RIP, HMI: Everything now is an interface

Digital devices, apps have freed the once-anchored device. In cloud platforms for IIoT and Industrie 4.0, applications from developers are designed to help, and a robot collaborates to improve human performance, at ping pong, all at Hannover Messe 2017.

04/26/2017


Omron's Hannover Messe stand in Hall 9 has a ping-pong-playing robot that is designed not to beat the opposing player, but to keep the ball in play to help the other player learn and get better at his game. It has been one of the big draws at the show thuHANNOVER, GERMANY: Farewell, HMI, and thanks for everything.

The human-machine interface (HMI) has had a long and storied history in manufacturing, and its use as a simple way to manage and control machine operations at the machine has dramatically improved plant floor efficiency. But with the increasing digitization of manufacturing and the use of tablets, smartphones, and hand-held devices, every device is now an HMI, among trends related to Industrial Internet of Things (IIoT) and Industrie 4.0 observed at the 2017 Hannover Messe.

Once limited to the smarts inside the HMI box, the device driven displays can pull real-time data from the system analytics in the cloud computing world or via Wi-Fi and make everything about the machines-its health, maintenance record and full parts list-available at the tap of a button.

Another major trend at Hannover Messe 2017 has been the discussion of opening the digital plant to outside application developers. There already are downloadable apps for manufacturing, and more are coming. Whether it's the Predix platform postured by GE or another approach (the OPC UA press conference Tuesday touted a number of collaborative efforts among OPC Foundation members to drive a more open platform among all users), the digital platform of sensors and controls feeding data to the cloud for analytics and returning the knowledge to a plant employee ready to act on that data has arrived.

In reality, (another word tossed around a lot at 2017 Hannover Messe) everything that will happen in manufacturing will require a human-machine interface. But the HMI as we know it will need to be reconsidered, both as a tool and as an offering from a supplier community firmly embracing a digital future. Maybe HMI will retire as a noun, and continue as a verb.

Talking about the future: Press conferences and interviews progressed Tuesday as the business of Hannover Messe picked up steam. Those also produced some comments worth considering as manufacturing continues toward a digital future.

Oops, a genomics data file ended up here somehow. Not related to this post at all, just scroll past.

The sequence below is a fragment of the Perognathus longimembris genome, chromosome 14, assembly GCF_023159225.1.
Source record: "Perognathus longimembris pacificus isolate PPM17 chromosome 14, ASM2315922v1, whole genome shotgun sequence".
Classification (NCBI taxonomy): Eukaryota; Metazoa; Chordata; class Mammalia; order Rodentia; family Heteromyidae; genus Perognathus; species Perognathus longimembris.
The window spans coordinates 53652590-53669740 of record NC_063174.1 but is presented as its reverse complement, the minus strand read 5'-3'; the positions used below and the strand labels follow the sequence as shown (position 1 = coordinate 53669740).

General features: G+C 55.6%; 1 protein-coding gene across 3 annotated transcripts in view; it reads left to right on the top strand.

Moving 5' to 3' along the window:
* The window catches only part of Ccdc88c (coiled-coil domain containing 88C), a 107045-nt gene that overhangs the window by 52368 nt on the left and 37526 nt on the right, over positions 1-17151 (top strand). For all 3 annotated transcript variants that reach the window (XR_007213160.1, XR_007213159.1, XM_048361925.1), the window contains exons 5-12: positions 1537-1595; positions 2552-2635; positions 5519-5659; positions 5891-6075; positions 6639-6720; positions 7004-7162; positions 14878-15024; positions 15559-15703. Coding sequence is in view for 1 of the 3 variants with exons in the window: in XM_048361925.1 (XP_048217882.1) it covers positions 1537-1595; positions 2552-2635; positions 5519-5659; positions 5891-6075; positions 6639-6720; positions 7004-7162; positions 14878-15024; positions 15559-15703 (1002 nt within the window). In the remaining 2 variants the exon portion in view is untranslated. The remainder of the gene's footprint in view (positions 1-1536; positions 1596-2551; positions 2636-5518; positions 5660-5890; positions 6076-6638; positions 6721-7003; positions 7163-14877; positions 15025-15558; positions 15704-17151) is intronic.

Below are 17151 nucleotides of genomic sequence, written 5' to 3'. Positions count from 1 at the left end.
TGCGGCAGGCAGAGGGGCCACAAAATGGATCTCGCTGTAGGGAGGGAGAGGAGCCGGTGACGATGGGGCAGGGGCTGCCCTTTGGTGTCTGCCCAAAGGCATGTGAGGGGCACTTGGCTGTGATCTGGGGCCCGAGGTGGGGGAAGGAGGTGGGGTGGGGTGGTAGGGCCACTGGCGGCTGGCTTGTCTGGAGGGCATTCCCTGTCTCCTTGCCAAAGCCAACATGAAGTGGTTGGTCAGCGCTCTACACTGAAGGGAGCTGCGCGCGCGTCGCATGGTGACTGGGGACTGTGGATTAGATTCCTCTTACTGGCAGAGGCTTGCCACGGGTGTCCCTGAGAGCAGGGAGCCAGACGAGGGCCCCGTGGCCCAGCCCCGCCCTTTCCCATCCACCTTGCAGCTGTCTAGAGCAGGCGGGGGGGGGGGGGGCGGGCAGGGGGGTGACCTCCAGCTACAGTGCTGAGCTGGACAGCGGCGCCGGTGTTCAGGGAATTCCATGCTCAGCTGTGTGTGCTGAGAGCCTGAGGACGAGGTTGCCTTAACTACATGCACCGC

ABB and IBM announced a partnership around IBM's Watson cognitive computing and ABB's Ability digital platform. During that event, Harriett Green, group general manager of IBM Watson, took a step beyond the idea of artificial intelligence. "We don't talk about AI in this context," she said. "We're talking about augmenting intelligence-enhancing intelligence."

Sanjay Ravi of Microsoft had a similar thought in discussing the future workforce. "We've moved past theory. We're able to augment new employees doing machine learning modules." And there was this from Paul Brooks of Rockwell Automation: "The way people work needs to change. We have to make sure we are educating people for the jobs they are doing today, but they need to be not just good at the jobs they are doing today, but get them better for the jobs of tomorrow. We need to use these technologies to get those individual to work together as a team."

And a final thought from Rob McKeel, the vice president of automation at GE: "Let the data flow, and use technology to find the right answer," he said. "In the absence of data, everyone will keep doing it the way they've always done it."

A lot of back-and-forth: Among the stop-and-gawk booths at this year's Hannover Messe is the Omron stand in Hall 9. That's where a ping-pong-playing robot will engage any visitor in a match. The robotic arm is designed not to beat the opposing player, but to keep the ball in play to help the other player learn and get better at his game. It is the collaborative robot in a more entertaining format, and it has been one of the big draws so far.

Watch for continuing and prior Hannover Fair coverage on the Plant Engineering  and Control Engineering. For IIoT on both sites under the pull-down menu, upper left. For more on control systems, see seven specific pages on the Control Engineering website under the pulldown menu for "Control Systems."

Bob Vavra is content manager, Plant Engineering, CFE Media, bvavra@cfemedia.com; edited by Mark T. Hoske, content manager, Control Engineering, mhoske@cfemedia.com.



BRIAN , WI, United States, 04/30/17 01:48 PM:

I hear this kind of tripe all the time. The Thing is dead, Long Live the New Thing. "HMIs are old so our new web based product will surely kill it off because SQUEE!" I hate to tell you this, but your web based HMI, is still just an HMI, your cloud based server is still just someone else server, and you WiFi IIoT is just another channel for hackers to break into. Desk top or server/work station HMIs are old, but people are comfortable with them, IT knows it can make it fairly safe, and most people are resistant to change. The new web based stuff makes most IT security people nervous, and the cloud doubly so, because everything is out there, where I can't control it, and I can't monitor it, and since over half of the IIoT products out there have security features that are at best laughably easy to circumvent, most companies who have gone this route already are just lucky that most hackers find hacking them boring. So after years of hearing, The desk top is dead because laptops, laptops are dead because, tablets, tablets are dead because smart phones, all I can say is, yay, you've reinvented a 20 year old wheel.
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